User Intent: A View Through Paid Search (Part 2)

Welcome to our new blog series on the importance of user intent. It’s the buzzword in digital marketing today, and with good reason: it’s the source of all relevant and timely digital marketing best practices today.

This blog series aims to help you understand what user intent is all about, and why it matters in today’s digital marketing world. You’ll learn from our experts how key service areas inside digital marketing, such as display advertising and SEO, are being directly affected by our current, and ever-evolving, understanding of user intent. Today we have part 2 of our look into paid search (also known as Pay-Per-Click, or PPC) with three of Point It’s search marketing experts: Maddie Cary, Lisa Sanner, and Evelyn Baek.

Last week, our search team shared how user intent is the “guiding star” of digital marketing, a lens through which searchers’ actions can be translated into insights and truly impactful tactics. They also shared how marketers can leverage user intent to understand what they’re truly looking for, where on the path to purchase they are, and how to craft the right message to drive results.

Here’s their take on

…The future of user intent and paid search:

Lisa: Paid search isn’t about buying keywords; at its traditional roots, it’s about people who enter questions in a search engine to get answers. What we try to predict and understand is the “why” prompting their question, and whether we can put a compelling message in front of the user. Testing and exploring options in activities like keyword development, ad copy testing, audience segmentation, ad extensions, landing page and conversion path optimization allow us to try to give users the right information, at the right time, in the right place to fulfill the reason they are searching for information.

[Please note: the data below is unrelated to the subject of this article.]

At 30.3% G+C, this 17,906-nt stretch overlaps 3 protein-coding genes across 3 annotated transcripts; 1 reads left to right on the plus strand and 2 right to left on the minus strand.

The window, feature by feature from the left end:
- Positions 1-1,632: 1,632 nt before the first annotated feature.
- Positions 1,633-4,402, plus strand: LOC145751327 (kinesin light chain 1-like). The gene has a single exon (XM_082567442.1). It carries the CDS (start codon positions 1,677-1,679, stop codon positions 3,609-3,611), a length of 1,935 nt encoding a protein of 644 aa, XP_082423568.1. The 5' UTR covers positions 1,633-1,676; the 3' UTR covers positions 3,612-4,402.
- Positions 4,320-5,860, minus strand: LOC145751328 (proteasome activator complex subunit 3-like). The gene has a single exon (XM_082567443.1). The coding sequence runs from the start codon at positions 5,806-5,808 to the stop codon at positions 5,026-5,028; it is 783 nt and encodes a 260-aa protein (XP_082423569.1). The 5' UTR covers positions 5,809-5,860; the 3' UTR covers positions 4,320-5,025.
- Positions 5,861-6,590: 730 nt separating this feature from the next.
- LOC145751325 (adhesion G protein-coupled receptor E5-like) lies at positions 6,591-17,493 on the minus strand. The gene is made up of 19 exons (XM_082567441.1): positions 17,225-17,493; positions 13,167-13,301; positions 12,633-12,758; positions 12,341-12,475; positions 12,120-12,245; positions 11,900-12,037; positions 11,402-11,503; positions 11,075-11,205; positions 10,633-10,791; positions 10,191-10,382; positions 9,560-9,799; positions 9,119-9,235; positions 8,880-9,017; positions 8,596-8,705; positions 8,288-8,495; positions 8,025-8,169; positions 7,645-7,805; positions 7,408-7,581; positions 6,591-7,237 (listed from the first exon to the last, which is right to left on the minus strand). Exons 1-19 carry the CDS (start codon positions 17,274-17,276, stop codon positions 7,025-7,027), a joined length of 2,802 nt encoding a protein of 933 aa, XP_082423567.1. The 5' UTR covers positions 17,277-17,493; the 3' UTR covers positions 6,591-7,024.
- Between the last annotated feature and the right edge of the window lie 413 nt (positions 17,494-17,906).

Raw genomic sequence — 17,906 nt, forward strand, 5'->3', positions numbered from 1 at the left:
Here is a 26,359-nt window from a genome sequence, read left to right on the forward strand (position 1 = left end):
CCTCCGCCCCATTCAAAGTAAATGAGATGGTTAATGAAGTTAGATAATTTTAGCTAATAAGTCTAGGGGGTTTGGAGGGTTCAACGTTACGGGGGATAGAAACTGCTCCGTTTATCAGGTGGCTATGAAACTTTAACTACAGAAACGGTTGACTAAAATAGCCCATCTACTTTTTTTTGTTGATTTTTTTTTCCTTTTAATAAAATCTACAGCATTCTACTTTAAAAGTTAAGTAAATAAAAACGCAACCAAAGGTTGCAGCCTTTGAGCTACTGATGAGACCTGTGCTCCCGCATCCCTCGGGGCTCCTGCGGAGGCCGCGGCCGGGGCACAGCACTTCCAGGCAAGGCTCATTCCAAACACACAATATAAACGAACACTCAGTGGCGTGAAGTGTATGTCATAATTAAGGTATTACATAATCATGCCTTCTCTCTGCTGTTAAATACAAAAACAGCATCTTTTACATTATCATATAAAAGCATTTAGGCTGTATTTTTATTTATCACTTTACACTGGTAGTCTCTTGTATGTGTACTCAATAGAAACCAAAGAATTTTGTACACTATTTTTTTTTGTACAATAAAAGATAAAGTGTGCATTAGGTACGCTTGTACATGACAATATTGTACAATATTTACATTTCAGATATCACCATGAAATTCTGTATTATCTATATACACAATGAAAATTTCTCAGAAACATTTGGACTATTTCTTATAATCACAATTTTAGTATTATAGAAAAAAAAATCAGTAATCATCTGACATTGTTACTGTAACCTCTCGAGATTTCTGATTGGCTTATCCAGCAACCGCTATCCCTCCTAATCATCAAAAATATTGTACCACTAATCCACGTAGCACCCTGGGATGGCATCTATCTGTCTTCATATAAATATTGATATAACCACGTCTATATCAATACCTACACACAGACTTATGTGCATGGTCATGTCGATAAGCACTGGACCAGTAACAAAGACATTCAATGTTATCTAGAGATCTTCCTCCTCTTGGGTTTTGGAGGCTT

Maddie: Voice search is going to change the way we analyze keyword intent. Context will become much more important as people use a step process to voice search for what they’re really looking to learn. For example, the questions “What is the tallest mountain in the world?” (Everest), “How about in the United States?” (Denali) and “Where is Denali?” (Alaska) are considered “step” searches. Voice search will also change the way searches are framed, as it leads people to use questions in their searches, instead of the short phrases normally typed into search engines. Voice search will give us a different lens to comprehend what people are searching for, and paid search marketers will have to adapt their keyword strategy accordingly.

Lisa: There are increasingly more and more ways to understand users, their intent and signals to have better predictions on what motivates them. The evolution and sophistication of multi-event conversion tracking, post click analytics, and data management platforms are giving paid search professionals more and more tools to provide better experiences for users with our clients’ advertising messages. From retargeting, to more ad format options, to audience development and retargeting, to omnichannel and cross device attribution, there’s a bright future in better understanding user intent for paid search. And it’s really fun too.

Evelyn: As a digital marketer, being able to segment audience data to identify or predict certain elements of a user’s intent is becoming a necessity to run a successful marketing strategy in an increasingly saturated market. The digital world has a lot of data – it’s a matter of using this to begin anticipating a user’s intent. I hope that’s where the future of user intent takes us.


Want to learn more about our paid search services? See how we can help you today!


Missed part 1? Read it here.

Tim Mohler About the author

Tim Mohler is a cross-channel marketer, developing digital, social, and content marketing campaigns for Point It Digital Marketing. He believes brands should engage consumers in unexpected ways, adding value while creating measurable results. He has an MBA in marketing and finance, and a decade of experience promoting Fortune 500 brands across industries including travel, technology, retail, media, banking, and QSR's. He also serves as VP of Partnerships for the Puget Sound American Marketing Association.

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